Our cover this issue features Ami Vitale’s magnificent photo of Fatu, one of the last two surviving female northern white rhinos on Earth.
The northern white rhino once ranged over parts of Central Africa. But years of widespread poaching and civil war in their home range devastated northern white rhino populations, and they are now extinct in the wild.
Today South Africa is home to nearly 70% of the remaining rhinos left in the world, mainly southern white rhinos and black rhinos, numbering about 24,000. In 2007, 13 rhinos were killed in South Africa. Then demand skyrocketed in China and Vietnam for rhino horn as a cure-all for everything from cancer to hangovers. In the last decade poachers have killed more than 8,000 rhinos in South Africa.
Faced with the realization that rhinos could become extinct in his lifetime, McCormick School of Engineering senior Saif Bhatti decided to do something to stop the slaughter. Just a year ago the industrial engineering and philosophy double major created a smart listening device that can detect gunshots on the savanna and send signals to ranger stations to help catch poachers in the act (see “Saving Africa’s Last Rhinos”).
How Bhatti went from the kernel of this idea to field-testing his Renoster device in Thornybush Game Reserve in South Africa last summer is a tribute to Bhatti’s determination and the power of Northwestern networking. After meeting first with his computer science and mechatronics professors, he’s turned to more than a dozen faculty, students and staff at McCormick School of Engineering, Northwestern Pritzker School of Law and the University’s Global Learning Office for support to get the project off the ground.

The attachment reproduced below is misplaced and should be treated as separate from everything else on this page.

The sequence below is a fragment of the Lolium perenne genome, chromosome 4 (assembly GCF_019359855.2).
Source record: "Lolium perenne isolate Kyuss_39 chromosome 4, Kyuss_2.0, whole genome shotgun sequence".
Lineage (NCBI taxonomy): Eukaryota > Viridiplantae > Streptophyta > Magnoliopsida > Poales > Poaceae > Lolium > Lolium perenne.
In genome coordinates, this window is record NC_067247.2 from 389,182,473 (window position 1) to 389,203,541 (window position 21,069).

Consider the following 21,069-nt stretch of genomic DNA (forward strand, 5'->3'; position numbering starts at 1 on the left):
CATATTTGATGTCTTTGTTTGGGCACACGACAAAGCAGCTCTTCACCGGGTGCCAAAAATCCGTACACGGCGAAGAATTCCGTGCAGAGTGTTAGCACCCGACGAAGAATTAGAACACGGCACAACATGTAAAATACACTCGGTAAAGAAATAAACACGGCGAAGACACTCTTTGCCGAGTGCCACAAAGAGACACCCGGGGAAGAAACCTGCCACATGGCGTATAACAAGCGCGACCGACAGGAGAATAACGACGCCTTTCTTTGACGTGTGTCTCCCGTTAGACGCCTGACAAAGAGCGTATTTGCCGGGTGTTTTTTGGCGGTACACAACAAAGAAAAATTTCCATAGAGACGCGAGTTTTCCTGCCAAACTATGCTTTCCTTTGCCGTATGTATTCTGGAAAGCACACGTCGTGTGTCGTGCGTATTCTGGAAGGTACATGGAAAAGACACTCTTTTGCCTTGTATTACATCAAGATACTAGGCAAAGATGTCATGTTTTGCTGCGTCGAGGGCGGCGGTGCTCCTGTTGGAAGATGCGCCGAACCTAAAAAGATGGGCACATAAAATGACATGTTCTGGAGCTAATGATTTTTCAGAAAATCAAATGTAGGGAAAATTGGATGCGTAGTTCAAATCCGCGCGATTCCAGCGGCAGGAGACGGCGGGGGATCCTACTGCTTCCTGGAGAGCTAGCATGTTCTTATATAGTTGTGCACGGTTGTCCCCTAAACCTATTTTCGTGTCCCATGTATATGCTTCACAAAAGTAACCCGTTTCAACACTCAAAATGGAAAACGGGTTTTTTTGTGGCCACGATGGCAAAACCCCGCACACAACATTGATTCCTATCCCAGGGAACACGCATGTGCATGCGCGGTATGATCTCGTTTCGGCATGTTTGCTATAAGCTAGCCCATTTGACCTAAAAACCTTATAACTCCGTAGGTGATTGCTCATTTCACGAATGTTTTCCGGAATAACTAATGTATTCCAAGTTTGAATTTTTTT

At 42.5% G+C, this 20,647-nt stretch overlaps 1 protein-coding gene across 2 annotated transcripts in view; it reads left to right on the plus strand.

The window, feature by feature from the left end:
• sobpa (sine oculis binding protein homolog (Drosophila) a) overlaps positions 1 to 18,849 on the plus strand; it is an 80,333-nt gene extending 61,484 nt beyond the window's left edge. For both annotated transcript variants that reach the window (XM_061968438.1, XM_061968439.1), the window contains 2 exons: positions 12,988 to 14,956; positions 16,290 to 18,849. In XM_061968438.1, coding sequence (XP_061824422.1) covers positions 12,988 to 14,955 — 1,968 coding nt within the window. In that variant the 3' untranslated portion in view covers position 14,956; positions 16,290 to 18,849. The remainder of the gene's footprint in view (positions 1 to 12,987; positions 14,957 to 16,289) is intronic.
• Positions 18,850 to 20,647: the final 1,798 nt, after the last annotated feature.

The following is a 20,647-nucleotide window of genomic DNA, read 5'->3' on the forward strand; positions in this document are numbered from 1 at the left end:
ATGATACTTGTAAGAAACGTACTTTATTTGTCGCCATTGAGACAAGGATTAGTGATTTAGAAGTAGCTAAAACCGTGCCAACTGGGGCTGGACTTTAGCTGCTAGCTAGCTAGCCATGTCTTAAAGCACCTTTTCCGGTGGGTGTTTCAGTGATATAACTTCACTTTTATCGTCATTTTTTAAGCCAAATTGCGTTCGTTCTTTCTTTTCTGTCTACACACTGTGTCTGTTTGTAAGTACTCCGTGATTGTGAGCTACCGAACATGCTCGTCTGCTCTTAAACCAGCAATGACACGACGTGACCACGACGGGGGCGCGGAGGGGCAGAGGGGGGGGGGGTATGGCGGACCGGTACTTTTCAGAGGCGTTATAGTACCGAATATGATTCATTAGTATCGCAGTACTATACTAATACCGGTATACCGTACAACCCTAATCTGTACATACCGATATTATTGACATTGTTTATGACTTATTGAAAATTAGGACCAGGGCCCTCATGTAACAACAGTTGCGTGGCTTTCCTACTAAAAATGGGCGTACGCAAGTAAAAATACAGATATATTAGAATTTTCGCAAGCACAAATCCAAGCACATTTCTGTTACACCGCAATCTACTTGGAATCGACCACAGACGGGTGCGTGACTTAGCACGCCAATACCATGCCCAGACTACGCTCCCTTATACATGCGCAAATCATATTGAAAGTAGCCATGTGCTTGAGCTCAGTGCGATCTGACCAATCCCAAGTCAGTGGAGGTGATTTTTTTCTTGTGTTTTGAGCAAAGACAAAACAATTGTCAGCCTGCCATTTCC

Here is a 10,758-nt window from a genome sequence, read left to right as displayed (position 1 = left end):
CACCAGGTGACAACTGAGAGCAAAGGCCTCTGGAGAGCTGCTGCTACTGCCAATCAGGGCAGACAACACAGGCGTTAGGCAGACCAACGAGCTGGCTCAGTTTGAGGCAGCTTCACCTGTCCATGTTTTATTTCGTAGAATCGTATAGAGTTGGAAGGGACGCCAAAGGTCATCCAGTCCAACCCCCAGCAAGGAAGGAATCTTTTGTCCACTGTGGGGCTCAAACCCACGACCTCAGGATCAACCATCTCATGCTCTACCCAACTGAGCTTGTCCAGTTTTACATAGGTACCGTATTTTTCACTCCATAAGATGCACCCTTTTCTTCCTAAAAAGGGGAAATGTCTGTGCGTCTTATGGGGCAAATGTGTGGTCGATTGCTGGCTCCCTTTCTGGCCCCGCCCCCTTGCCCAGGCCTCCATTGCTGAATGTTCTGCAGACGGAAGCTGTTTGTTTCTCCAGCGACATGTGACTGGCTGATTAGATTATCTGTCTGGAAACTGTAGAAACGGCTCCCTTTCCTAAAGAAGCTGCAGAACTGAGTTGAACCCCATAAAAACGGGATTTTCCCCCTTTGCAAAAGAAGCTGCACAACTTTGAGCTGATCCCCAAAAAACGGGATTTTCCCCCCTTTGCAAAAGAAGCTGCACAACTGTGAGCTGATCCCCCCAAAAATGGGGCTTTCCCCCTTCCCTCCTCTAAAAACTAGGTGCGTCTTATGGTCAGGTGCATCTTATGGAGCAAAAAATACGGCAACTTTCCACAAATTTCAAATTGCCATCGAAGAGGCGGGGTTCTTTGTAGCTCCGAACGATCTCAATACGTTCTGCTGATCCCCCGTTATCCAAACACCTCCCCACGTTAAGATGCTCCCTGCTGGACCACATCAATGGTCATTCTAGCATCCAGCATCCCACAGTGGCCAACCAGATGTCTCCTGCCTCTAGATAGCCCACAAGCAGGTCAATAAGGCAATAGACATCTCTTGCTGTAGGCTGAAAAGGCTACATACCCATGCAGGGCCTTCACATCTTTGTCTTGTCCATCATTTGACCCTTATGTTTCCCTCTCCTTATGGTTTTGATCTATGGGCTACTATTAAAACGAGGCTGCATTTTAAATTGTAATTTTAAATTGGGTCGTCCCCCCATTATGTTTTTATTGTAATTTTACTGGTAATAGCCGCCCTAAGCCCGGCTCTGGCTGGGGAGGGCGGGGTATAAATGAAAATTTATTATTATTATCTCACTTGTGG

“I see the value of making connections with people,” Bhatti says. This project started just last April, and he returned to South Africa last December. Now Thornybush wants to do a long-term development program with Renoster.
“We wouldn’t have been able to get where we are today without all of Northwestern’s help,” Bhatti says.
Stephanie A. Russell